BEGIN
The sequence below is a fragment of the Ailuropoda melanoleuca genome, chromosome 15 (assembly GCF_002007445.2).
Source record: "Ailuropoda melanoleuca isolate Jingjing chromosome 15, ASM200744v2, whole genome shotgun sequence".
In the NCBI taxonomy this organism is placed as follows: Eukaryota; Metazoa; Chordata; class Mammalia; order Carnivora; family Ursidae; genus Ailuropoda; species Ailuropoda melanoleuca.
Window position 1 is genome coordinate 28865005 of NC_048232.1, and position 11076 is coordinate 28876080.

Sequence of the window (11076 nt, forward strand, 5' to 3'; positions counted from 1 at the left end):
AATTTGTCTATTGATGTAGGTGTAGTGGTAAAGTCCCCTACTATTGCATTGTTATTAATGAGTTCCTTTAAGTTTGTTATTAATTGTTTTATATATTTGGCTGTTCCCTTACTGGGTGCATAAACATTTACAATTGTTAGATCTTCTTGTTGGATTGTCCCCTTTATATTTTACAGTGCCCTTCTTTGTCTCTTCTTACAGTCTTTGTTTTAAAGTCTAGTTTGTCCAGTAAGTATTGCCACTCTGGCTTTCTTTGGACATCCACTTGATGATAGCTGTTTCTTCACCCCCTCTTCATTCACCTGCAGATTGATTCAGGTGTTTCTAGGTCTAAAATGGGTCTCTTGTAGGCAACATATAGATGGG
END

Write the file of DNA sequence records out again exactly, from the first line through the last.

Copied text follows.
The sequence below is a fragment of the Ailuropoda melanoleuca genome, chromosome 15 (assembly GCF_002007445.2).
Source record: "Ailuropoda melanoleuca isolate Jingjing chromosome 15, ASM200744v2, whole genome shotgun sequence".
In the NCBI taxonomy this organism is placed as follows: Eukaryota; Metazoa; Chordata; class Mammalia; order Carnivora; family Ursidae; genus Ailuropoda; species Ailuropoda melanoleuca.
Window position 1 is genome coordinate 28865005 of NC_048232.1, and position 11076 is coordinate 28876080.

Sequence of the window (11076 nt, forward strand, 5' to 3'; positions counted from 1 at the left end):
AATTTGTCTATTGATGTAGGTGTAGTGGTAAAGTCCCCTACTATTGCATTGTTATTAATGAGTTCCTTTAAGTTTGTTATTAATTGTTTTATATATTTGGCTGTTCCCTTACTGGGTGCATAAACATTTACAATTGTTAGATCTTCTTGTTGGATTGTCCCCTTTATATTTTACAGTGCCCTTCTTTGTCTCTTCTTACAGTCTTTGTTTTAAAGTCTAGTTTGTCCAGTAAGTATTGCCACTCTGGCTTTCTTTGGACATCCACTTGATGATAGCTGTTTCTTCACCCCCTCTTCATTCACCTGCAGATTGATTCAGGTGTTTCTAGGTCTAAAATGGGTCTCTTGTAGGCAACATATAGATGGG